1,600 years ago, soldiers may have quaffed wine from this desert press
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1,600 years ago, soldiers may have quaffed wine from this desert press

A large Byzantine-era wine press uncovered in the Negev region is only the second of its kind to be found

Amanda Borschel-Dan is The Times of Israel's Jewish World editor.

Digging in the ancient 1,600-year-old wine press in Ramat Negev, summer 2017. (Tali Gini, Israel Antiquities Authority)
Digging in the ancient 1,600-year-old wine press in Ramat Negev, summer 2017. (Tali Gini, Israel Antiquities Authority)

While Israel is famous for greening the desert, a recent find of a 1,600-year-old wine press in the Ramat Negev region proves agriculture in arid areas was a mainstay of the land centuries before the foundation of the state.

During digs near the Ramat Negev Regional Council, a team of Israel Antiquities Authority archaeologists discovered a large Byzantine-era structure dating to the fourth century CE, inside of which was the remains of a wine press. The archaeological dig was continued with a team of youth from a Yerucham yeshiva, in an effort to connect the young men with with the country’s physical history.

The southern Negev region, located on the ancient incense trade route, is a sparsely populated arid desert, with some 6,000 residents among its kibbutzim, moshavim and other settlements. Former prime minister David Ben-Gurion famously retreated there, to Sde Boker, in his retirement.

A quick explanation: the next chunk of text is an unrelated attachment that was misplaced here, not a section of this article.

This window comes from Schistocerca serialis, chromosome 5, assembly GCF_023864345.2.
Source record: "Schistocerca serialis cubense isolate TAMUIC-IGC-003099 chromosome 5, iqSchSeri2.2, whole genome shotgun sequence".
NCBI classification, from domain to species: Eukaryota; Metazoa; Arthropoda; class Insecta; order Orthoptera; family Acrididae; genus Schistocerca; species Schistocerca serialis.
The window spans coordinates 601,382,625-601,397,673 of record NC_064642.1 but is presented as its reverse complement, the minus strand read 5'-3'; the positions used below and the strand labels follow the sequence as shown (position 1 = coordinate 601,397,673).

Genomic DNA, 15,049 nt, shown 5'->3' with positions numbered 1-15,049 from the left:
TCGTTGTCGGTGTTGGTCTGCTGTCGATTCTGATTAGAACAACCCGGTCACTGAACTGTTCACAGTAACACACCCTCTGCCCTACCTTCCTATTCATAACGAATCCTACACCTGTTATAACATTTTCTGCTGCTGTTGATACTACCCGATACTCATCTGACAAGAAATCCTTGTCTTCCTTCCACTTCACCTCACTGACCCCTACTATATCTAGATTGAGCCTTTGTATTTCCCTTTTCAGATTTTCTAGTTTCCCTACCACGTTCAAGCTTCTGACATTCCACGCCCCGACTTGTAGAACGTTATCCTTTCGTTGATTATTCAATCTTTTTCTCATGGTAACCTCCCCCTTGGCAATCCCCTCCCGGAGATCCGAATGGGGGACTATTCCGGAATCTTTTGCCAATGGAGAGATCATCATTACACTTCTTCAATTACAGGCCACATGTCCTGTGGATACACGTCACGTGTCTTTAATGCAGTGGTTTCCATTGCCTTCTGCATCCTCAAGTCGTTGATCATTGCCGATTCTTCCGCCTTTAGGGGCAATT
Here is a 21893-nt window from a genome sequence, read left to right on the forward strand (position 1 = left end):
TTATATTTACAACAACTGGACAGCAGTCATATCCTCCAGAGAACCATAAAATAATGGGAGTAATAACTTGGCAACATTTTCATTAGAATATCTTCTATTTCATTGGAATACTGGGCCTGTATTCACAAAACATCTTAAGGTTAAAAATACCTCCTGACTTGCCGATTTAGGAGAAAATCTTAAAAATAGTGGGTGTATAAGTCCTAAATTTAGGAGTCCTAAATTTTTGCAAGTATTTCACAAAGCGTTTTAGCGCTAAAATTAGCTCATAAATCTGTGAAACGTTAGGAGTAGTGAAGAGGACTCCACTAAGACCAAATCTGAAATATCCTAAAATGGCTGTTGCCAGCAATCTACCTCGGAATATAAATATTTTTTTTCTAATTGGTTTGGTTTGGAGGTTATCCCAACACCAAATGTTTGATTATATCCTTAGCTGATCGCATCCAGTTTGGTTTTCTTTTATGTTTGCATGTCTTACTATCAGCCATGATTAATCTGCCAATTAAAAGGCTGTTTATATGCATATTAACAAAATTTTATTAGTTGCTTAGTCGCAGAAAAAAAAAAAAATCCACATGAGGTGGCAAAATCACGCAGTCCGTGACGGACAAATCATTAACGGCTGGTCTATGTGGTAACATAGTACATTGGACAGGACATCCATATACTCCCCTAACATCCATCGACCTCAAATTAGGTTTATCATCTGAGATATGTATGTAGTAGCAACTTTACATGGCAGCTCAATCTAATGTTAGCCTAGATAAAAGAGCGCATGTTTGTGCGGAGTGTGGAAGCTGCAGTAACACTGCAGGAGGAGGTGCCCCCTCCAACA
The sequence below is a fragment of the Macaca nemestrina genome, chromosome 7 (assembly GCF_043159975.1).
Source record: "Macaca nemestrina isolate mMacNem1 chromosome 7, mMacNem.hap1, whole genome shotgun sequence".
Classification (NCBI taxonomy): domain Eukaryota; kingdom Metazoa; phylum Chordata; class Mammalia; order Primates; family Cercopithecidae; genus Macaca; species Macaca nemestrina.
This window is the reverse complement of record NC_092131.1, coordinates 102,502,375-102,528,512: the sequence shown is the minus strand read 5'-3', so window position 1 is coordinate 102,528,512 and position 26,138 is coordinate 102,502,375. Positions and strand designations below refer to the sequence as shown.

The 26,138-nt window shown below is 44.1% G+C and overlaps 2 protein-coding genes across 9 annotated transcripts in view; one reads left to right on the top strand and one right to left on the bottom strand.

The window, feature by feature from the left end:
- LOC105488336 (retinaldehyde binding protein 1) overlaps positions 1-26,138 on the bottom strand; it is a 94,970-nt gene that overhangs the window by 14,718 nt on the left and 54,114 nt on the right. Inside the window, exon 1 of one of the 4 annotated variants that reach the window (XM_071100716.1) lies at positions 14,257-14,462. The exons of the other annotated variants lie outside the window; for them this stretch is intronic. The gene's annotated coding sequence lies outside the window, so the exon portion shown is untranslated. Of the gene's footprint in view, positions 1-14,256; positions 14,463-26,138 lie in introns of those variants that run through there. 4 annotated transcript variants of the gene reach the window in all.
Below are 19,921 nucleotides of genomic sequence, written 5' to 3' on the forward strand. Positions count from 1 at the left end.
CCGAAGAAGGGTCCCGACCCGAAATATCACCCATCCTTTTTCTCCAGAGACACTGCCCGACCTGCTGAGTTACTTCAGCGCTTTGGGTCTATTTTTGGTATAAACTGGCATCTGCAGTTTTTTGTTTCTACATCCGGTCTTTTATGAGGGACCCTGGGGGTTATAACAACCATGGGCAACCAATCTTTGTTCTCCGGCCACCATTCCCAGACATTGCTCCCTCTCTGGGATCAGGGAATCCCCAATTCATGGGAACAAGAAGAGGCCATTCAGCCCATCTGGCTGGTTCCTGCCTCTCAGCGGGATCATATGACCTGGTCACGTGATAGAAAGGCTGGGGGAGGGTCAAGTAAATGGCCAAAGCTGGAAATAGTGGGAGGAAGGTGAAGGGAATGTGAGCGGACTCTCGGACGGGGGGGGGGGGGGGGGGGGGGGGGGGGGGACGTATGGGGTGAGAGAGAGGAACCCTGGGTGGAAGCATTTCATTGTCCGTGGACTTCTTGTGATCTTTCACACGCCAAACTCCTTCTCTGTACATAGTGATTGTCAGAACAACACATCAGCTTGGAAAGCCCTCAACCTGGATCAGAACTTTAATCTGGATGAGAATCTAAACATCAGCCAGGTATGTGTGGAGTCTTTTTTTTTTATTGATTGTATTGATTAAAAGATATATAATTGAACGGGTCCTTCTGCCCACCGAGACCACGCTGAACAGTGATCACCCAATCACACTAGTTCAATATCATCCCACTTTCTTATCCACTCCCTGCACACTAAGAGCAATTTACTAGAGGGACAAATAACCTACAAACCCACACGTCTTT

According to IAA excavation director Dr. Tali Gini, “The southern Negev is known as an agricultural region which grew grapes for wine that was exported to the far reaches of the Byzantine empire.”

Today, that tradition of desert winemaking has been restarted through studies done at the Ramat Negev AgroResearch Center. Boutique wineries include the Ramat Negev Winery, and the regional council has established a “wine route” tour, which includes 23 agricultural farms.

The impressive size of the Byzantine building, approximately 40 meters by 40 meters (131 x 131 feet) of chiseled stone, indicates it may have served as a winepress for an army unit in the region, said the American-born Gini. With massive proportions — the juice run-off pit has a diameter of 2.5 meters (approx. 8 feet) and depth of 2 meters (6.5 feet) — the estimated production was an impressive 6,500 liters (nearly 230 cubic feet) of raw wine.

The wine press in Ramat Negev is intermeshed with a building, as seen in this summer 2017 photo. (Davida Dagan, Israel Antiquities Authority)
The wine press in Ramat Negev is intermeshed with a building, as seen above, summer 2017. (Davida Dagan, Israel Antiquities Authority)

According to the archaeologist of the southern Negev region Yoram Chaimi, the discovery of the wine press came as a complete surprise. “In the entire southern Negev region, there is only one other wine press that is included inside an enclosed structure, which is in [the Nabataean city] of Avdat,” also along the incense trade route.

Gini hypothesized as to why the wine press was abandoned. “In the middle of the sixth century CE, there was a disastrous plague, which led to less need of wine in the southern regions. After the plague, they continued to use the building, but not the winepress,” she said. At the end of the Byzantine period, the area was deserted.

Youth participated in the Ramat Negev wine press dig alongside archaeologists, summer 2017. (Orit Afflalo, Israel Antiquities Authority)
Youth participated in the Ramat Negev wine press dig alongside archaeologists, summer 2017. (Orit Afflalo, Israel Antiquities Authority)

Chaimi said he is recommending to the regional council that the site be more thoroughly excavated, preserved and opened to the public.

In the meantime, to get a taste of Negev wine, one only need visit a local supermarket.

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